Certain countries may render a trial inadmissible, or at least require certain changes in order to adhere to their regulatory laws. This could arise with issues as broad as methods of funding, to details as specific as the use of certain biological markers during the trial.

3. Select Your Trial Site Carefully

Even if you've narrowed down your trial to a country, worries about location remain.

When selecting your site a number of factors will be at play: experience and certification of the clinic, the proximity of imaging facilities, low turnover of patient-facing staff and an established relationship with nursing homes are all highlighted by Karen as being the most important.

4. Maintain a Patient-Friendly Trial Design

If patients are going to be willing to attend your trial, and if they’re going to be engaged enough to stay, then they need to be catered to. Karen says that there are a number of ways this can be achieved, some simpler than others.

Communication is vital with the patient and caregiver, not only to understand their needs but also so they know what’s going on in the trial. By having an upfront attitude, sharing information about any procedures face-to-face, you are able to issue any doubts the patient may have. A tour of the facilities, Karen adds, could also help to this end.

Further support can be given regarding the burden of regular trials. Studies carried out amongst patients and caregivers identified that offering payment for the trials or reimbursing travel costs significantly increasing the likelihood of trial attendance. Making waiting rooms more comfortable, adding WiFi for those caregivers who need to finish work and favouring shorter, more frequent visits all help to remove stress from the process.

5. Use the Internet

Over 65s constitute the fastest-growing internet user base, dependent on region. The idea that you can’t reach seniors over the internet is largely outdated, with Karen mentioning the tremendous success that Clariness has achieved with online advertisements for trials.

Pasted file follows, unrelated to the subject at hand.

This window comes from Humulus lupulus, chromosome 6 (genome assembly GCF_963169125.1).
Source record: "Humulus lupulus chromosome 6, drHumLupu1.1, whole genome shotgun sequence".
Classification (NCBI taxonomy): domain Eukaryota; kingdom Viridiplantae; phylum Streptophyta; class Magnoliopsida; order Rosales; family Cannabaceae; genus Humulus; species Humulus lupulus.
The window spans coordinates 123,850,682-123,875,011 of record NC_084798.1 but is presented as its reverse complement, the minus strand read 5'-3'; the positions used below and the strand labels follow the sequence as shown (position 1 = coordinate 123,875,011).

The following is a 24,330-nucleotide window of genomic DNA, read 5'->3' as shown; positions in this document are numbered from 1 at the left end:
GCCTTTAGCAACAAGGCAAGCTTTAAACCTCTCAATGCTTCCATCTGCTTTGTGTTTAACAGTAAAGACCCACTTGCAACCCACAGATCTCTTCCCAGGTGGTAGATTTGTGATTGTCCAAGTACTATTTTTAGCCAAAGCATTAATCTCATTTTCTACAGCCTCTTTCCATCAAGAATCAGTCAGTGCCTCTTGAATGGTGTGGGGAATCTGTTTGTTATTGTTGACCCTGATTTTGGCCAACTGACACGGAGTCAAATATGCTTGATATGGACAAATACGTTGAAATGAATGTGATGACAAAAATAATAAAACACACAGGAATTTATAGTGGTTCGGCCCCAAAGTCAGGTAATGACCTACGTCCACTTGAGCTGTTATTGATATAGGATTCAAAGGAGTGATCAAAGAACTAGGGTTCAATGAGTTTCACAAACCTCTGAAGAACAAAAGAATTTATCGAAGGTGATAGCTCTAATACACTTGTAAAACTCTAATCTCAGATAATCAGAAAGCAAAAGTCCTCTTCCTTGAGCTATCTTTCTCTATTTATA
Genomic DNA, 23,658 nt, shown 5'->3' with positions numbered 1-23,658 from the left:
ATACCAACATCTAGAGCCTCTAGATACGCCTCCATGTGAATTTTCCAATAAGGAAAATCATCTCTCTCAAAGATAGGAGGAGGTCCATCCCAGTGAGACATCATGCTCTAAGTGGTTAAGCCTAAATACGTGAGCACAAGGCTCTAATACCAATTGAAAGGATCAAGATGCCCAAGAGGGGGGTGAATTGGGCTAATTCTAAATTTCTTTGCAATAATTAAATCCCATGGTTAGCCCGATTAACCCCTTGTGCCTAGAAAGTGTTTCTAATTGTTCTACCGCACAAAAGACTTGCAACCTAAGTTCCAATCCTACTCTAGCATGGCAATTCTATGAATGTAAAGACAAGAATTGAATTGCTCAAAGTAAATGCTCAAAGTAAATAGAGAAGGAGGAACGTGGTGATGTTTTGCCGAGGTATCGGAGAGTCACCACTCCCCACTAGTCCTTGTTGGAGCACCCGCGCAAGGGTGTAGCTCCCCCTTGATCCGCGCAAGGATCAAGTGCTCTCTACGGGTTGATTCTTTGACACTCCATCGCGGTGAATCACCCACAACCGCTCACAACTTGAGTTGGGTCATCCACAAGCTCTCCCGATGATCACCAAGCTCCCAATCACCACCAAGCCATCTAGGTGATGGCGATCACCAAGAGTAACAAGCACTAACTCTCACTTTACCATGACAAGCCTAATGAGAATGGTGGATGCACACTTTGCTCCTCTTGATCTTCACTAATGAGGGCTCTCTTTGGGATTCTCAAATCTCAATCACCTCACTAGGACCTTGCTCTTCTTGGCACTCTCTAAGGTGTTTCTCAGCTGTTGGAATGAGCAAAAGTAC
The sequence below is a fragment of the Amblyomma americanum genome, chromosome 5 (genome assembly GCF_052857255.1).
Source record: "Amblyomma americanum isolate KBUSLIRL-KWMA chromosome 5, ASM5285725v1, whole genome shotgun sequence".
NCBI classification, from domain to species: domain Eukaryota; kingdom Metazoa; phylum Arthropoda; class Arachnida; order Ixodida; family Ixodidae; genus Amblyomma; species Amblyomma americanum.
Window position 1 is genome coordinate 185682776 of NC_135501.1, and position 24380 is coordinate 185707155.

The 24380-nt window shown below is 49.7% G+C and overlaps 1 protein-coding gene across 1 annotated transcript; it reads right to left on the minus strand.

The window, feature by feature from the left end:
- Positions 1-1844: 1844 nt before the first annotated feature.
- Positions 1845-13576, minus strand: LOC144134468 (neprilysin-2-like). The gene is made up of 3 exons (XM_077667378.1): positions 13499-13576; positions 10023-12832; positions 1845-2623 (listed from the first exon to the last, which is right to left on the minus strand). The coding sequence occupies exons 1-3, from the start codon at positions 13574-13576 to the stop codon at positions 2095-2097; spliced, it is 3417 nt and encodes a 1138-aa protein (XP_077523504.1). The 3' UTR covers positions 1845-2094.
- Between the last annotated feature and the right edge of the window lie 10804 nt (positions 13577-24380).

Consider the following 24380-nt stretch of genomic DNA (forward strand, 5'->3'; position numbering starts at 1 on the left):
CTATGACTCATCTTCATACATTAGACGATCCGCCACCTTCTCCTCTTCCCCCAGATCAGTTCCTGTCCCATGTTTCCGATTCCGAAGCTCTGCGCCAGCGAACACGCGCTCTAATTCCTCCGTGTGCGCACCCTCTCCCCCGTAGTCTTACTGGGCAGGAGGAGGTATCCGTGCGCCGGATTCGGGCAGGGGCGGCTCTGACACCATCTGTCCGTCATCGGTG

Advertising isn’t the only thing the internet can be used for however, with other aspects of the trial benefitting from the web.

Retention can be aided online, with many patients opting for electronic materials to form the bulk of reminders and follow-up from the clinic.

Furthermore, when explaining procedures — an area where many may want access to additional information — it can often be beneficial to provide links to websites with such details. Karen adds that these sites should be readable, with an option to zoom in easily, and mobile-friendly.

Conclusion

Planning a clinical trial is always a challenge — a challenge which, as Karen attests, is only exacerbated by the complications of Alzheimer’s disease. However, by maintaining a patient and caregiver-oriented focus, by considering regional impact and by utilizing technology, your trial has every chance of being a success.

Download the webinar and its accompanying slides here:

Or read the summary here:


Connor O’Malley,
Intern

Marcus Evans
101 Finsbury Pavement,
London, EC2A 1RS

webinars@marcusevansuk.com